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Ditching the UK’s Corrupt Money

The UK is flush with Russian cash, with the nature in which this money was obtained being corrupt. Indeed, the National Crime Agency has estimated that at least £100 billion of laundered capital floods through the UK each year.

In April 2022, after being rushed through the Commons, the UK finally passed the Economic Crime (Transparency and Enforcement) Act 2022, a piece of legislation designed to tackle the UK’s dirty money problem. The bill, which struggled for years to get the support needed to pass into law, was moved up the government’s priority list due to the war in Ukraine.

Boris Johnson said the bill would put those backing Putin ” on notice ” by targeting Russian oligarchs and kleptocrats using the City of London as a conduit for illegal funds. Johnson added that there “will be nowhere to hide” ill-gotten gains.

But what will the bill actually do, and what does this mean for law firms in the UK? Primarily, the legislation aims to expose wealthy Russians to proper scrutiny. It does this by:

1. Forcing foreign owners of UK companies to declare and verify their identities in a beneficial ownership register  

Of course, companies should already have been declaring beneficial ownership on the government’s Companies House register. But with limited statutory measures in place to check the accuracy of the information, it has not been difficult to get around this requirement. 

2. Strengthening unexplained wealth orders (UWOs)

A UWO requires a Politically Exposed Person (PEP), someone suspected of being involved in a serious crime or someone connected to a person involved in a serious crime, to explain where their assets came from if they appear disproportionate to their lawfully obtained income. But UWOs are drastically underused (they have been used in just four cases, with just one resulting in the recovery of assets). The reforms remove the key barriers to using UWOs by giving law enforcement more time to review the material provided in response to an order and protecting them from incurring substantial legal costs following an adverse ruling.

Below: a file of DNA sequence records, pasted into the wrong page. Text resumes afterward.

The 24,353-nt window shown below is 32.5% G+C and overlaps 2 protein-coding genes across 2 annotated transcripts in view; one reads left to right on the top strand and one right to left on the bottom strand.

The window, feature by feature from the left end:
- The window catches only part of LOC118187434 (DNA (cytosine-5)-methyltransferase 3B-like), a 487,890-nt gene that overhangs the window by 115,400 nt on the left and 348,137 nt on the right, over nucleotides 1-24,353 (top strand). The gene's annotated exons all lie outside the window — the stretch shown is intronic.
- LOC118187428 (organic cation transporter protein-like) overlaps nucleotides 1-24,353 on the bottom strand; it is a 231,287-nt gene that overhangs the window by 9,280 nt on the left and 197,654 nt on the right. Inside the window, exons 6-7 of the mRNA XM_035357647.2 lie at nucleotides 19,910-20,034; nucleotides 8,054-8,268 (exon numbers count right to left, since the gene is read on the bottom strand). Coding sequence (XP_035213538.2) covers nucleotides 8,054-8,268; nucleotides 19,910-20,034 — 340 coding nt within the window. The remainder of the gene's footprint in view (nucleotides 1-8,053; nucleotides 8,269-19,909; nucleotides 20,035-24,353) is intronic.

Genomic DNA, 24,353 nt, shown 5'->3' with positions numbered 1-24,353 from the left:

3. Making it easier for UK authorities to sanction individuals already punished by allies

The bill gives the UK emergency powers to sanction people already sanctioned by allies – such as the US or EU – while making its case. This change responds to criticism that the UK has been too slow to penalise Putin sympathisers during the crisis.

Law firms play a crucial role in ensuring the bill is a success.

Of course, the need for anti-money laundering (AML) checks is not new. Law firms have already established responsibilities for establishing the source of funds and client identities. But under the new provisions, solicitors must declare who ultimately benefits from any property purchase in a public register held by Companies House. The requirements also apply to any property bought by overseas owners up to 20 years ago (England and Wales). If the solicitor cannot identify the beneficial owner, the owner will be unable to sell, lease or mortgage it. So the asset will effectively be frozen.

The government hopes the new requirements will make it impossible to hide illicit finance in the UK property market. And, now that the Economic Crime Bill has been introduced, any solicitor found guilty of breaking the rules could face up to five years in prison.

The Solicitors Regulations Authority (SRA), Council for Licensed Conveyancers (CLC) and the Financial Conduct Authority (FCA) have all issued guidance to help solicitors dealing with those already on the sanctions lists. The Law Society has welcomed the measures, and law firms must ensure robust AML checks or risk severe penalties. For many, that includes investing in new compliance tools. For example, Minerva’s government-grade liveness test and NFC chip reading help firms adhere to KYC, AML, and Safe Harbour requirements.

Will the bill be a success? Time will tell. The Law Society has already called for even stronger measures, and the legislation is not without its critics. Oliver Bullough, author of Butler to the World: How Britain Became the Servant of Tycoons, Tax Dodgers, Kleptocrats and Criminals, has set out several ways oligarchs could avoid the provisions of the bill (both legally and illegally). In addition, calls for a second economic crime bill to tackle loopholes are already being made. But it is undoubtedly a step in the right direction.

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